Every One His Throne

For, lo, I will call all the families of the kingdoms of the north, sayeth the LORD; and they shall come, and they shall set every one his throne at the entrance of the gates of Jerusalem ~ Jeremiah, 1:15

He was tired and tense. He stood at attention on the gray mud and scrabble of the small yard beside his company house. Laundry flapped on a line to his left. A narrow, dusty, hard-packed dirt road lay on his right bounded by railroad tracks that smelled like tar and electricity. On the other side of the tracks he could hear Dingess Run, now dirty and oily and foul, rushing beyond the half-dead vegetation along its bank. Above him, his wife and three young children huddled together, leaning forward against the wood-slat railing of the front porch; her arms circled all three sets of small shoulders in one embrace, hugging them close.

He was caked and smeared with dark coal dust, and still dressed in his heavy boots and work clothes, the soft cap with the carbide lamp attached to the front perched on his head. A metal lunch pail dangled from his right hand. He watched a knot of people as they approached him, walking, climbing up the gradually inclining road. He recognized only one or two of them; he could tell almost at once most of them were outsiders and not from Logan County or even West Virginia.

The visitors appeared to be moving from one two-story white-washed clapboard house to the next, conversing with the inhabitants. They seem to have started at the company store at the far end of Fort Branch, and were making their way up the hill.  The miner wanted to back up, and run away. But he couldn’t be certain who these people were, and what they wanted. Jobs were disappearing, his family depended on the Fort Branch Coal Company, and he had to be careful.

He noted that one of the men surged ahead, towards him, as the intruders drew near; it was the pastor of the Stollings Community Church, who had turned his sanctuary into a relief center in association with the American Friends Service Committee.  He twisted around briefly and raised his eyes, exchanged looks with his wife who didn’t look happy at all. He returned to face front and tried to look pleasant; he liked Pastor Peel, even if his wife felt awkward and self-conscious in the man’s presence.

“Bob, Bob Beaty,” Pastor Peel exclaimed, somewhat out of breath, as he reached the miner and extended a hand. He was dressed in a suit, vest, and tie; his brown Homberg looked sharp and new.

He nodded briefly and took the Pastor’s hand, shook it once. “It’s the end of a long day….” he started.

“Oh, don’t worry, our guests won’t stay long.” He reached out both arms like he was greeting all of them at once as the people came to a stop a few feet in front of Bob Beaty.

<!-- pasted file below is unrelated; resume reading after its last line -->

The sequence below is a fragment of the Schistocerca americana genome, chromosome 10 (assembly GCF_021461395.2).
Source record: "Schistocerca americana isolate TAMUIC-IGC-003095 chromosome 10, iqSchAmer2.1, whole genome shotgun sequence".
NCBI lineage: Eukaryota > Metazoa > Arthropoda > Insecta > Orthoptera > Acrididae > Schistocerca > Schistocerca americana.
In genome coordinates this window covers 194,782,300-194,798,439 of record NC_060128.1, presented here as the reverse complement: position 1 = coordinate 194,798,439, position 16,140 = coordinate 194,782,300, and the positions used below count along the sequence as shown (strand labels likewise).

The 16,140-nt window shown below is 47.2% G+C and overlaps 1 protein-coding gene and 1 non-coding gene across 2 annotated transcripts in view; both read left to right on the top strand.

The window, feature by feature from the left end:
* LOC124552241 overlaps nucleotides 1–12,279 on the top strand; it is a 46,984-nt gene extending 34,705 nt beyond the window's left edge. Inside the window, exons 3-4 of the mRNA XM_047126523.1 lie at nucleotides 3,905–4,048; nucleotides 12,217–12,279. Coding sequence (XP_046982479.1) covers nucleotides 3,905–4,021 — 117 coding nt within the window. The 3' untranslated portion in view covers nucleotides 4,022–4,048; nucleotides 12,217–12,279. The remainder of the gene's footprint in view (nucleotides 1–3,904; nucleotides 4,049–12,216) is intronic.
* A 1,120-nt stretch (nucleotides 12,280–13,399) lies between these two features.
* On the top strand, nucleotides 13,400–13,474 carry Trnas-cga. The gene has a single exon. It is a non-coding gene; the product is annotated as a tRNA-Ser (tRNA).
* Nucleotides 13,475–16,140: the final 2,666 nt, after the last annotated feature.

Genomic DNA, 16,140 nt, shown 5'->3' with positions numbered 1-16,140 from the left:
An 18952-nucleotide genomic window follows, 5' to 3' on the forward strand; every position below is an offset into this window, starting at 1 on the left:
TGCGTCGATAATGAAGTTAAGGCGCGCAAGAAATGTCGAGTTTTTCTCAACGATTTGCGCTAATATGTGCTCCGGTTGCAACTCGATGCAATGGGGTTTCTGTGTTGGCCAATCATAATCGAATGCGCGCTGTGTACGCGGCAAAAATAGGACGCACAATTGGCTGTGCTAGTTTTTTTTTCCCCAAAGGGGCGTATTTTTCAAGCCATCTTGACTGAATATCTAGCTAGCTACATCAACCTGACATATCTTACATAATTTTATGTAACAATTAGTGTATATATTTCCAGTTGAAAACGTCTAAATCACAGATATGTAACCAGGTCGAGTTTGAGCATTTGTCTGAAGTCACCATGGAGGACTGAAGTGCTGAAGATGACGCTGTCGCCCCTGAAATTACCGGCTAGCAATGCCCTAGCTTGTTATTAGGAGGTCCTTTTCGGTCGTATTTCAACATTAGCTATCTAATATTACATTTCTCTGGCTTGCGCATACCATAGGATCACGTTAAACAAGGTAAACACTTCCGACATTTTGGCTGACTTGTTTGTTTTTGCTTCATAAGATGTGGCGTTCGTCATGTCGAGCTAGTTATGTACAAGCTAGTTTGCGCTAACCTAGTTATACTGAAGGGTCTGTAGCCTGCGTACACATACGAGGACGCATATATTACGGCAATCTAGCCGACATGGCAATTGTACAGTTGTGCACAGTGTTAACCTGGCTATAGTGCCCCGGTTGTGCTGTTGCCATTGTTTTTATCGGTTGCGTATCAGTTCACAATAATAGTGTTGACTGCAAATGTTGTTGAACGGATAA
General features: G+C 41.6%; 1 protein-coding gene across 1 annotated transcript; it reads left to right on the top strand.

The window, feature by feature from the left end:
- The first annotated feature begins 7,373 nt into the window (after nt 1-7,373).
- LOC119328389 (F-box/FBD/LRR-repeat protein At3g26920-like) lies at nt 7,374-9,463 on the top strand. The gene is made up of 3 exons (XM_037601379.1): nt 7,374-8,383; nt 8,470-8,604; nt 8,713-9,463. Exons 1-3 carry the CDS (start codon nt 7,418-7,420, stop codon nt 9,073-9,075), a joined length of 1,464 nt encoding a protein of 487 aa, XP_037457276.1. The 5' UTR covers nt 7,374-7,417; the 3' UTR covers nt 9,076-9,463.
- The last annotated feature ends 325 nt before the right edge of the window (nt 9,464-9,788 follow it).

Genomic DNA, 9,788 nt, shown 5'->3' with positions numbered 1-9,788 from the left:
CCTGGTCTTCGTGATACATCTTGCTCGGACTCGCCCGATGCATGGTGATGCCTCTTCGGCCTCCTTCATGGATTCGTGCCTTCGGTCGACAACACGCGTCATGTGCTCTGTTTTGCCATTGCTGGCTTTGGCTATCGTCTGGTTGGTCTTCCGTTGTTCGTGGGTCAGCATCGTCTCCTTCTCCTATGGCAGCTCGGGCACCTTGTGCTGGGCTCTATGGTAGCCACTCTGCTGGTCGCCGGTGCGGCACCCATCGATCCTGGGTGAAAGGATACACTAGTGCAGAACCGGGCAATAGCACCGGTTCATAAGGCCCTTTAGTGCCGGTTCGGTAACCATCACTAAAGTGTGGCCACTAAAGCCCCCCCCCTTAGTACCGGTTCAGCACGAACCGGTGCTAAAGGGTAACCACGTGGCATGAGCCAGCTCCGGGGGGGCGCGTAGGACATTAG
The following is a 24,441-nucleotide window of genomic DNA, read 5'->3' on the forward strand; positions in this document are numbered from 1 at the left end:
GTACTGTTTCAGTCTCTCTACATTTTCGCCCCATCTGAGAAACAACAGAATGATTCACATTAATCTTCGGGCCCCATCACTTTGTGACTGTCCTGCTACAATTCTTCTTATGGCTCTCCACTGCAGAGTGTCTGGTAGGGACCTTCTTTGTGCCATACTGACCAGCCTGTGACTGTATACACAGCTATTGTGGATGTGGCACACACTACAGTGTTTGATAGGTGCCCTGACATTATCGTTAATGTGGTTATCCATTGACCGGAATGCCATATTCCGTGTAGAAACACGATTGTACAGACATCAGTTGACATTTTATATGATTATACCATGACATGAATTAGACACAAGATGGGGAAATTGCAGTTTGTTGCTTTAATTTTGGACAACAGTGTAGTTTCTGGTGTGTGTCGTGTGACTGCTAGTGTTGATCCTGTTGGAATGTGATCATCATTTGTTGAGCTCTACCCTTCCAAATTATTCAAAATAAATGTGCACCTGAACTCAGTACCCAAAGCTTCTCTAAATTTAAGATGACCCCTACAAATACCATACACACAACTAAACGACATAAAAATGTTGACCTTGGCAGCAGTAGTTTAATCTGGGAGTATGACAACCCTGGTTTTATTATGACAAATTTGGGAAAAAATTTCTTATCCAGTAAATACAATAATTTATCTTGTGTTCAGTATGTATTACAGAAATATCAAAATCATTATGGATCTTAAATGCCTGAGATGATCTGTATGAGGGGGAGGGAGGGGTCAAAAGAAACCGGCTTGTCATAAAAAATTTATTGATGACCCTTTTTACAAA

Beaty felt uncomfortable, like he was being studied, like he was less than human, and these days that was a feeling he was fed up with. He ground his teeth together to keep from saying something he would regret.

A woman in the center of the pack suddenly emerged, took a couple of steps, and came to a stop immediately before him. She was tall — almost an inch taller than he was. And she seemed old, almost dowdy, dressed in a longish, simple floral dress with three-quarter sleeves and a white collar. Her hair was fluffy light brown and gray, parted on the side in a stylish way. But her face was animated, full of emotion, and her expression kindly. Her eyes were clear blue and they peered into his as if he were the most important man in the world.  “I am so sorry,” she said, and also extended a hand. “Please forgive me, I know it’s late,” she continued as he grasped her fingers in his grimy grip, let go. “I’ve been visiting coal camps throughout West Virginia, and Ohio, and I wanted to see this area, even if briefly.”

Pastor Peel was at their side, forming the point of a triangle, and he was fidgeting, his face blotchy and clammy. “For goodness sake’s, man, say something,” he said excitedly.

It seemed to Bob Beaty that Pastor Peel was both nervous and almost ecstatic at once.

“These are some of my friends from the Interior Department, the AFSC, and some journalists, including Lorena Hickock who has been my emissary to Appalachia. That dour looking gentleman there is one of my personal guards; pay him no attention.” Her voice was melodious, bubbling. It rang like a bell, but her intonation was proper, almost like she had an English accent.

“Yes, ma’am,” Bob Beaty said. He gestured back towards the porch. “That there is my wife, Marcie, and my young’uns. We really don’t .. I mean, we weren’t expecting … I mean … we don’t get people by here much….”

The tall woman laughed in a full, graceful way. “Well, I have no intention of keeping you Mr. Beaty. Please forgive me. Pastor Peel told me about your wood carving, though, and said you had constructed a complete likeness of a royal throne?”

Beaty blushed almost purple under his coating of coal grime. He glanced at the pastor. He gripped his lunch pail with a fist, his knuckles turning white. “Uh, ma’am, I don’t think you want to see that,” he finally said, his heart pounding with embarrassment.

“And why is that, Mr. Beaty?” she asked, gazing into his face, her own expression curious and interested.

“What Pastor Peel must’ve forgot to tell you, ma’am, is where I put it after I made it,” he said. He slid his attention to the pastor, who appeared to suddenly realize the social mistake he had made.

“And where is that, Mr. Beaty?” she asked.

“Um, in … in the outhouse, ma’am,” he answered, lowering his eyes and grimacing.